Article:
Tiki tells his story but never points out that Griffin never lost consciousness. He failed a test (twice if I recall) and the Redskins sent him to the showers.

They didn't lie about him failing the tests (i.e. say that he passed so he could go back in). Griffin reported on his twitter that night that he was feeling fine.

Griffin showed NO other symptoms. No dizziness, no nausea, no headaches. He passed the tests on Wednesday. The Redskins cleared him for "limited practice" as a precaution and tested him every day including game day.

How long should he have sat out? A week? A month? The rest of the season as a precaution? Hell, if we're going to do that, then why don't we just end the games after the coin tosses as a precaution so no one gets hurt.

It's asinine the level of criticism the Redskins are getting. Vick has been falling apart since the pre-season; why doesn't Tiki talk about them? Where's the calls for them to bench Vick until he's 100%?

It's because they don't WANT to see the Redskins win. They REALLY didn't want to see Griffin bounce back from his "mild concussion" (said with as much sarcasm and scorn as they can muster). They wanted to see Shanahan proven to be an idiot for even making up a phrase like "mild concussion" (even though medical professionals use that phrase on a daily basis to differentiate from more serious concussions where loss of consciousness and the other symptoms do occur)

/rant


I'm totally with you Bob. And, even without that internal contradiction, these commentators are hypocritical for criticizing the Redskins here when they are the people who have glorified big hits over and over throughout the years (and, in fact, I didn't see any of them say the hit on RGIII was anything but legal).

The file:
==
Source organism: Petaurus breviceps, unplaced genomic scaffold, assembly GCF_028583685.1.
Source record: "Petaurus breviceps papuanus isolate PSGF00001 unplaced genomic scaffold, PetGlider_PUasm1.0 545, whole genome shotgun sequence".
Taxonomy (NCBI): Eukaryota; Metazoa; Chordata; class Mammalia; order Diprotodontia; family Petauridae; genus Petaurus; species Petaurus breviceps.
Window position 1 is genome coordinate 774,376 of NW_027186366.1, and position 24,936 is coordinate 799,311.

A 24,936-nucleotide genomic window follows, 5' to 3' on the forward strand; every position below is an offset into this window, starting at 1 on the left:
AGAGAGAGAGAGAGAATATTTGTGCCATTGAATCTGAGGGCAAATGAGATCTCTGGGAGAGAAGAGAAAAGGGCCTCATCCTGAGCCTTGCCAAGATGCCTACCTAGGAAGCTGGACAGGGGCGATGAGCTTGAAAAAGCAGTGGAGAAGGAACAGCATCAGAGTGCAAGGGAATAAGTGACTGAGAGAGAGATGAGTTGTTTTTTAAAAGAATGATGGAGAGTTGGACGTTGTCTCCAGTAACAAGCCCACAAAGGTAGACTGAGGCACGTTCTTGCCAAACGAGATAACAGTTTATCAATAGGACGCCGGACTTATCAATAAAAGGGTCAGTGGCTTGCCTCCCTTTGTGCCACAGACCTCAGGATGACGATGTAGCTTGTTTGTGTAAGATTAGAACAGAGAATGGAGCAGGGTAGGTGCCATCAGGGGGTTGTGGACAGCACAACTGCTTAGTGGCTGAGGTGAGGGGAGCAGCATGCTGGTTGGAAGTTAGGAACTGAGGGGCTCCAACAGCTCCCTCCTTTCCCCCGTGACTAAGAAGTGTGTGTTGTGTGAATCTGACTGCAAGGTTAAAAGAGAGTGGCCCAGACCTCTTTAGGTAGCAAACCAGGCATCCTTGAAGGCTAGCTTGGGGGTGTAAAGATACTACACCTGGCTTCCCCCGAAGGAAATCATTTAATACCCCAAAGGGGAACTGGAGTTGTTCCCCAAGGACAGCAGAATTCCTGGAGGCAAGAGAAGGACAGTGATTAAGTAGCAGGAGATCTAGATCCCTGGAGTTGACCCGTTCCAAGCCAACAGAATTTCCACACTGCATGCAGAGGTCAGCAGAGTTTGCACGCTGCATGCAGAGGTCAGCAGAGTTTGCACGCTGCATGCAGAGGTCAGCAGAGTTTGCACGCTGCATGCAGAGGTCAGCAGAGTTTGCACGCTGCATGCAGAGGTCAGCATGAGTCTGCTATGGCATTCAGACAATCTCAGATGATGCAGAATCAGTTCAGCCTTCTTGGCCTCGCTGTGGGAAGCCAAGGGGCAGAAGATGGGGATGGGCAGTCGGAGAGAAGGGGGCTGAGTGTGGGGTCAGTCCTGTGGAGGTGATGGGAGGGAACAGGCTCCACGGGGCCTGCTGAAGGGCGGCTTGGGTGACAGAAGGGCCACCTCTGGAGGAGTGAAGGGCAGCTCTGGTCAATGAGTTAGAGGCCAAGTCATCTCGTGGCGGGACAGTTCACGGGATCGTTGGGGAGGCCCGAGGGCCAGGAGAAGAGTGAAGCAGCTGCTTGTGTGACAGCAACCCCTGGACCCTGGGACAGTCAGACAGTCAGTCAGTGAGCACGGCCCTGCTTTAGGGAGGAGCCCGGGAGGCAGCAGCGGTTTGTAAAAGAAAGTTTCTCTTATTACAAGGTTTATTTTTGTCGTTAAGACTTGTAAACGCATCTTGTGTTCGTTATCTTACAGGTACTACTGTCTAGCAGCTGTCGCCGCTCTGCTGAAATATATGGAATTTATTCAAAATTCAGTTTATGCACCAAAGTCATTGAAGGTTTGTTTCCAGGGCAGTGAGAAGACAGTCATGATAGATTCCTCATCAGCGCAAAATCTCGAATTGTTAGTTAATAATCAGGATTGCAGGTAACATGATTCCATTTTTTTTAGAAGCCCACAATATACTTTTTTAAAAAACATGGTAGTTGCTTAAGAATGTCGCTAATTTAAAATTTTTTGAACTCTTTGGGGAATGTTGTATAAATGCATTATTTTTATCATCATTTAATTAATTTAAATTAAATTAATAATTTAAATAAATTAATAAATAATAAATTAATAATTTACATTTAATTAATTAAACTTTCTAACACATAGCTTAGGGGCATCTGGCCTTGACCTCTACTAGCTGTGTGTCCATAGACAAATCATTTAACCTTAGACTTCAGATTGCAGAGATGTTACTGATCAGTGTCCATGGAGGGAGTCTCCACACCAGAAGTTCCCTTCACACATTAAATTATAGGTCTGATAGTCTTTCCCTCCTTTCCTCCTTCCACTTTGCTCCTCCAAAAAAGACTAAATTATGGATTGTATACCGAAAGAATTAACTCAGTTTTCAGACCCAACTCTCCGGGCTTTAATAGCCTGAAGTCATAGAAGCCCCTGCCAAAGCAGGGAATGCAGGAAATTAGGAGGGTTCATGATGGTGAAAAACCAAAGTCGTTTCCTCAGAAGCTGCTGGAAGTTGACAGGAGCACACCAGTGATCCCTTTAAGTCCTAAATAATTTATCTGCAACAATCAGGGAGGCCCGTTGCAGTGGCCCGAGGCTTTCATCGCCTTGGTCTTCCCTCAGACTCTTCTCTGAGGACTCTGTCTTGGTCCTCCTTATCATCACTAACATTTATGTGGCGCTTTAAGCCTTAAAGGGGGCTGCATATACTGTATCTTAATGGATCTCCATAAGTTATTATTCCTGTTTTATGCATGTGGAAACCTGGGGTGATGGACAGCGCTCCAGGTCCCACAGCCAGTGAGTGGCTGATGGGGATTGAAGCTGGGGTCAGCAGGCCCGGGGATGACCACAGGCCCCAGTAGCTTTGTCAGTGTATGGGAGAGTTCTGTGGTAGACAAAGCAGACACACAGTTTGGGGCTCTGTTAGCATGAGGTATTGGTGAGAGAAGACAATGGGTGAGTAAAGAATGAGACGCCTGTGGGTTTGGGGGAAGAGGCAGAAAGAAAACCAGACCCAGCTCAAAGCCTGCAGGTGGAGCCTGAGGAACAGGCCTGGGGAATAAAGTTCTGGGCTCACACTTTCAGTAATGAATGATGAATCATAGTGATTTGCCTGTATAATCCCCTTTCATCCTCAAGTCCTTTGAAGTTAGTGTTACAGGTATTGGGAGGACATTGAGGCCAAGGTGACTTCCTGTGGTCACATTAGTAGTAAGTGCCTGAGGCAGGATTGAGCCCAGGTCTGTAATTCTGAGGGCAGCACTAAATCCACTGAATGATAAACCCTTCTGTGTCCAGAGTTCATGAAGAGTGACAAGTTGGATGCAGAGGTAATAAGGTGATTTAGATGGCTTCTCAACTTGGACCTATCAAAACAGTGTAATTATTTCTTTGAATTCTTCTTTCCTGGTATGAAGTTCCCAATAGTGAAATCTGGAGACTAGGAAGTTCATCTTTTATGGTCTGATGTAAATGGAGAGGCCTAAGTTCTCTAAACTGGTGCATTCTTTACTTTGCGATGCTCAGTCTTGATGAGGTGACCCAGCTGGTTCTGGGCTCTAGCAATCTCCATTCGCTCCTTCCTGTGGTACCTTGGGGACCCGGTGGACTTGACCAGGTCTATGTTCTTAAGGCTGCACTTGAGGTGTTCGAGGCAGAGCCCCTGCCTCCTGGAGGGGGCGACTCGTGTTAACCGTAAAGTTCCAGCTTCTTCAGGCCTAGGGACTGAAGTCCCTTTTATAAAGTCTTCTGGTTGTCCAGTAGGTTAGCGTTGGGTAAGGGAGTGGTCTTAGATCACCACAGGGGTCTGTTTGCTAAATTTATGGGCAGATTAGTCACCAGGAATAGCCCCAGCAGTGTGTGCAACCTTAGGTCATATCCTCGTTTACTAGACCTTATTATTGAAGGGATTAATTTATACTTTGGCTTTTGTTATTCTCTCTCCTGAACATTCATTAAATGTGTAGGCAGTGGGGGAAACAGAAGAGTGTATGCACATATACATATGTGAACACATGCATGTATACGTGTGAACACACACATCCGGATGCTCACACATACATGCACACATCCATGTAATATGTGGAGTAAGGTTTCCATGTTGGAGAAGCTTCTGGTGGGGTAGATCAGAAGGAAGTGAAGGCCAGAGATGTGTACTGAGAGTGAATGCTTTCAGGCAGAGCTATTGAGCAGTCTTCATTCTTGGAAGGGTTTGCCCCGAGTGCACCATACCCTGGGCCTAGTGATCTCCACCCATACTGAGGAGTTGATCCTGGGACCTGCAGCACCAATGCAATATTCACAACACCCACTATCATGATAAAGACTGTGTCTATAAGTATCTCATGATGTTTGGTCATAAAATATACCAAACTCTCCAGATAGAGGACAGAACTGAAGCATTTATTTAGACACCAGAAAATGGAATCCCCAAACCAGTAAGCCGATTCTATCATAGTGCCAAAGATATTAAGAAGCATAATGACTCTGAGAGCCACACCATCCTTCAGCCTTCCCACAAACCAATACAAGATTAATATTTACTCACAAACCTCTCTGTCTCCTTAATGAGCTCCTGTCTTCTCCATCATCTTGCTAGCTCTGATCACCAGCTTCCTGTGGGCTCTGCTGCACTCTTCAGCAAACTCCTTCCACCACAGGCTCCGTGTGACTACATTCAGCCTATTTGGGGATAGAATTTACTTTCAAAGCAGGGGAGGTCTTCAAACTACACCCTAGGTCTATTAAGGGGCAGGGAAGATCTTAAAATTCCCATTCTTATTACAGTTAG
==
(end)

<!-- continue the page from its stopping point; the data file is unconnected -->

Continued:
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Postby rskin72 » Mon Oct 15, 2012 6:25 pm

+1 with Bob. I really think much is being made about RGIII's playing this weekend. The NFL is uber-sensitive to this issue right now, to the point where I would think they would err on the side of caution if there were ANY reason to suspect lingering effects on RGIII (or any player) who had just suffered a concussion. Heck, there were independent doctors/neurologists who confirmed that RGIII was good to go.

All of this scrutiny about us and RGIII...where were the concussion police last season when McCoy got lit up and still played?
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Postby ATX_Skins » Wed Oct 17, 2012 10:36 am

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Postby welch » Wed Oct 17, 2012 12:56 pm

Barber's essay seemed good and thoughtful.

RG3 is spectacular. He does things now -- as a rookie -- that no Redskin has ever done. Runs like Charley Taylor and throws a bit like Sammy Baugh.

I want RG3 to be the Redskin QB for a long time.

Barber's essay reminds me, though, of damage that the game does to even the best players. Mark Rypien and Art Monk suffer memory problems. That's serious.

Rypien won the starting job because he studied the playbook offseason, after Stan Humphries had been promised the job. "Mark knows this offense better than I do", said Joe Gibbs. Humphries had studied nothing, and was out of shape. Rypien led that team to SB 26.

Art Monk: the model player.

I won't dismiss Barber's article. I'll hope to Redskin heaven that RG3 never gets hit in the head again...but know the chances.

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Postby Irn-Bru » Wed Oct 17, 2012 1:50 pm

ATX_Skins wrote:Image